Nobody knows her Marzipans from her Sugarplum Fairies as well as Martha Ullman West, the distinguished dance writer and charter member of Friends of Art Scatter. We here at Scatter Central are pleased as holiday punch — and with the right additives, that’s pretty darned pleased — to turn our space over to her for some insights into Oregon Ballet Theatre’s “The Nutcracker” and the long line of Nutcrackers leading up to it. Read on!
When George Balanchine’s The Nutcracker premiered at New York City Center in 1954, critic Edwin Denby reported that a “troubled New York poet sighed, “I could see it every day, it’s so deliciously boring.” I thought of that remark while viewing the same choreography, excellently danced, when Oregon Ballet Theatre opened its current run on Friday. I think the poet, not named by Denby, but possibly W.H. Auden, must have made his backhanded comment at intermission, following the first act party scene. I don’t know if he ever went back, but I have, again and again, in many versions, including a Nutcracker God-help-me on ice, and the boredom becomes less delicious each time.
So on Friday, my mind wandered a bit — well, more than a bit — during that family party, notwithstanding adorable children in their party clothes, naughty Fritz and dancing dolls, all of whom performed just as they should have, harking back to the ghosts of Nutcrackers past — specifically James Canfield’s at OBT and Todd Bolender’s, which is still being performed by Kansas City Ballet. Both Canfield and Bolender (who danced in Balanchine’s 1954 production) have enlivened the party considerably, the former with mechanical dolls that are somewhat reminiscent of Dorothy’s companions in the Wizard of Oz (and they accompany Marie on her journey, in Canfield’s case to the palace of the Czar) and the latter with hordes of small boys galloping around the staid gathering tooting toy trumpets, and less formal social dances than Balanchine’s.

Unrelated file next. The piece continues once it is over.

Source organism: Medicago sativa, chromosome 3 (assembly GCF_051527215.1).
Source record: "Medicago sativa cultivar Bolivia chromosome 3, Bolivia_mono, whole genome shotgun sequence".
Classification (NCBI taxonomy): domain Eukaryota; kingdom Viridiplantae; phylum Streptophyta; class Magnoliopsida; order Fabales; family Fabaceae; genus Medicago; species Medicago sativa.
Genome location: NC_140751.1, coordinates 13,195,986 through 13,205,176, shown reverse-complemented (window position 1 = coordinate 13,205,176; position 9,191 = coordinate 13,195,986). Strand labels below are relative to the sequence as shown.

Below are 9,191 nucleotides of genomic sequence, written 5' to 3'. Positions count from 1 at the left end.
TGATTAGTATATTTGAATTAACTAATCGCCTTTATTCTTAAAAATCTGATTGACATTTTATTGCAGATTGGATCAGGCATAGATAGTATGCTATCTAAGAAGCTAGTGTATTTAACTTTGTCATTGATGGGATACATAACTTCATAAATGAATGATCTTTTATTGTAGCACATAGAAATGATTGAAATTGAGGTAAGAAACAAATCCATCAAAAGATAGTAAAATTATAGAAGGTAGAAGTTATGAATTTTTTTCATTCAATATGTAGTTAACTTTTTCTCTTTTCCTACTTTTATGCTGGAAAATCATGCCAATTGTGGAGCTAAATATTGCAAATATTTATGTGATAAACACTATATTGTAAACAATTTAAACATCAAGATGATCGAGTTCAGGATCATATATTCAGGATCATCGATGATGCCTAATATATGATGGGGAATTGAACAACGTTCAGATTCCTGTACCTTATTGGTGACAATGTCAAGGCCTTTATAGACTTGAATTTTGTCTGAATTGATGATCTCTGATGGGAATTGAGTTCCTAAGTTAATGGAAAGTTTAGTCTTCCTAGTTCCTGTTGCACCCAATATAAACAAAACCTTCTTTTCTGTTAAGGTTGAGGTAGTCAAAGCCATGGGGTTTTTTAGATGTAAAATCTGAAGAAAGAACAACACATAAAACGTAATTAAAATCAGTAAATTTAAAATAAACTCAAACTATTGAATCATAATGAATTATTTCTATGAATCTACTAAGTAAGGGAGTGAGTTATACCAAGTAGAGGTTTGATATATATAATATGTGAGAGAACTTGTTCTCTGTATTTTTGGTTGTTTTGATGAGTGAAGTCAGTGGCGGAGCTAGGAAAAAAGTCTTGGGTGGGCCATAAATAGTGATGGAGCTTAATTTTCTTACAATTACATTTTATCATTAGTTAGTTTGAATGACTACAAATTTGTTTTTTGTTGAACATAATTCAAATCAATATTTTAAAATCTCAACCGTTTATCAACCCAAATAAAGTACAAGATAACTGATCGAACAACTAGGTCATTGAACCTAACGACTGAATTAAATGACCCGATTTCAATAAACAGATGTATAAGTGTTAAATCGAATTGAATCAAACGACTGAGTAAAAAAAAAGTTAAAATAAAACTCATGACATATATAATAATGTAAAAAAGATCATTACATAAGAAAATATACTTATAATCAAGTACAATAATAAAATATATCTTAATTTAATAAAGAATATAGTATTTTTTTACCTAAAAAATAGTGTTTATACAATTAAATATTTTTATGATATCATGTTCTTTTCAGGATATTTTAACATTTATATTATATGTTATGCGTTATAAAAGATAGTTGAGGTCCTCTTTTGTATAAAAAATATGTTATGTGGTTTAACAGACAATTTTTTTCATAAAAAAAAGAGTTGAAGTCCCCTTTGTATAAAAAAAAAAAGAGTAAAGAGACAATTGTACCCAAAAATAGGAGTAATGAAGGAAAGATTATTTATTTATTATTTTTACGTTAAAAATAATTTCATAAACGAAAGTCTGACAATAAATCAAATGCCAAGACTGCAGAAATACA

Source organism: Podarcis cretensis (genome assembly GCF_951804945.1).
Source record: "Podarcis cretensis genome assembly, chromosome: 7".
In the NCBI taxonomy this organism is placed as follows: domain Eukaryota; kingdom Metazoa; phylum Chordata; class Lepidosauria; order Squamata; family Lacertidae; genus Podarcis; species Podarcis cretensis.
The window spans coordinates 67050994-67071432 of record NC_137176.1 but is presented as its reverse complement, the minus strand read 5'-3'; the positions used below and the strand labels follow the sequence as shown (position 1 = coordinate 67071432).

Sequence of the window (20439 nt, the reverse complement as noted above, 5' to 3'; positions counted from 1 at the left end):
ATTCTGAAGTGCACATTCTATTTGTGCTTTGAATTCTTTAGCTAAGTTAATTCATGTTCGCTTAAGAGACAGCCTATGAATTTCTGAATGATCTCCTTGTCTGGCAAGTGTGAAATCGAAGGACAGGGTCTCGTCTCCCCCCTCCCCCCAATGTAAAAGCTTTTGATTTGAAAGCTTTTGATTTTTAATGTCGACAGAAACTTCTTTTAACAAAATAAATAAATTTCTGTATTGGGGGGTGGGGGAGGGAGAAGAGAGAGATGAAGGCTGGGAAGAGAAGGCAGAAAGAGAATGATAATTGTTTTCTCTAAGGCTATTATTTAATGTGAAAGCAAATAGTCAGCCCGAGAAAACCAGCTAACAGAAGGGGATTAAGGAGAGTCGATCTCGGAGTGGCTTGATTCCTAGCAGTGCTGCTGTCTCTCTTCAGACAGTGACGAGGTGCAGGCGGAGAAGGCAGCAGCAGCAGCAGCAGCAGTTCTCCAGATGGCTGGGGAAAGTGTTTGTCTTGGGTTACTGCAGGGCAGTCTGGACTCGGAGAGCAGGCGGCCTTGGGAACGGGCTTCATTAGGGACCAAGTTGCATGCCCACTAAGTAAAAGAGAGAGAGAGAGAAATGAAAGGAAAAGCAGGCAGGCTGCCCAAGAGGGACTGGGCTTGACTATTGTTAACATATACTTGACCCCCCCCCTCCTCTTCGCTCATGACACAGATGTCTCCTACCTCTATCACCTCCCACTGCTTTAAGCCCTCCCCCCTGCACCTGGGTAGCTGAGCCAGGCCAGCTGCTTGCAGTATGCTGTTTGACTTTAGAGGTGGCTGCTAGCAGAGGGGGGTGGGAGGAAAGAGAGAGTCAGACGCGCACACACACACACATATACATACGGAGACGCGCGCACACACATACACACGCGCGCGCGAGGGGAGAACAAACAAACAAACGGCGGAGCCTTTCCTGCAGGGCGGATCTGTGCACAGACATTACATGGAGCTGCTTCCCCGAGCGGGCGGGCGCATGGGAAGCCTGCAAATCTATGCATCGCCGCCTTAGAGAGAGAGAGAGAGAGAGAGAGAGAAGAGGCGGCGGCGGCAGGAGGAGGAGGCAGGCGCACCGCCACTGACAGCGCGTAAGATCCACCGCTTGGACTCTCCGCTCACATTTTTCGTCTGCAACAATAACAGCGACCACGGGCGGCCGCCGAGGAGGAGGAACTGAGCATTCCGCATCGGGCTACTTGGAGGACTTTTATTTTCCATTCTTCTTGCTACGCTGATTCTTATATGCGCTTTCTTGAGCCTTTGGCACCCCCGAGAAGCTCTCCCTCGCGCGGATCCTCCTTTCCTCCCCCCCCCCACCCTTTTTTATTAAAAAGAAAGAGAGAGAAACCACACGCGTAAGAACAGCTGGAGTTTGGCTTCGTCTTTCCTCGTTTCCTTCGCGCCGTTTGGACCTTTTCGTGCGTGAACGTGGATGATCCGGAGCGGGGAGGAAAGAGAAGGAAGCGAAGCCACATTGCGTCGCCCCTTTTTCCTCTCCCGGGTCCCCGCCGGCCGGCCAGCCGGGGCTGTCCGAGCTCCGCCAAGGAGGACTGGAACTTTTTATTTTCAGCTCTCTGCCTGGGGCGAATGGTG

Nevertheless, there are elements of Balanchine’s party that I love and look for, particularly the Grandfather dance, which begins in stately decorum and concludes with a lively little pas de deux by the Grandmother and Uncle Drosselmeier, here performed by apprentice Ashley Smith and principal dancer Artur Sultanov, who will be seen in later performances as the Sugar Plum Fairy’s Cavalier. Moreover, his Marie is performed by a little girl and not an adult dancer pretending to be one. Julia Rose Winett, who danced the role on Friday night, has a jump that makes you think she has springs in her slippers. She can act, too. You know she’s scared to death during the battle of the mice and toy soldiers, even though the Mouse King really doesn’t look very frightening.
Continue reading Martha Ullman West on the Ghost of Nutcrackers Past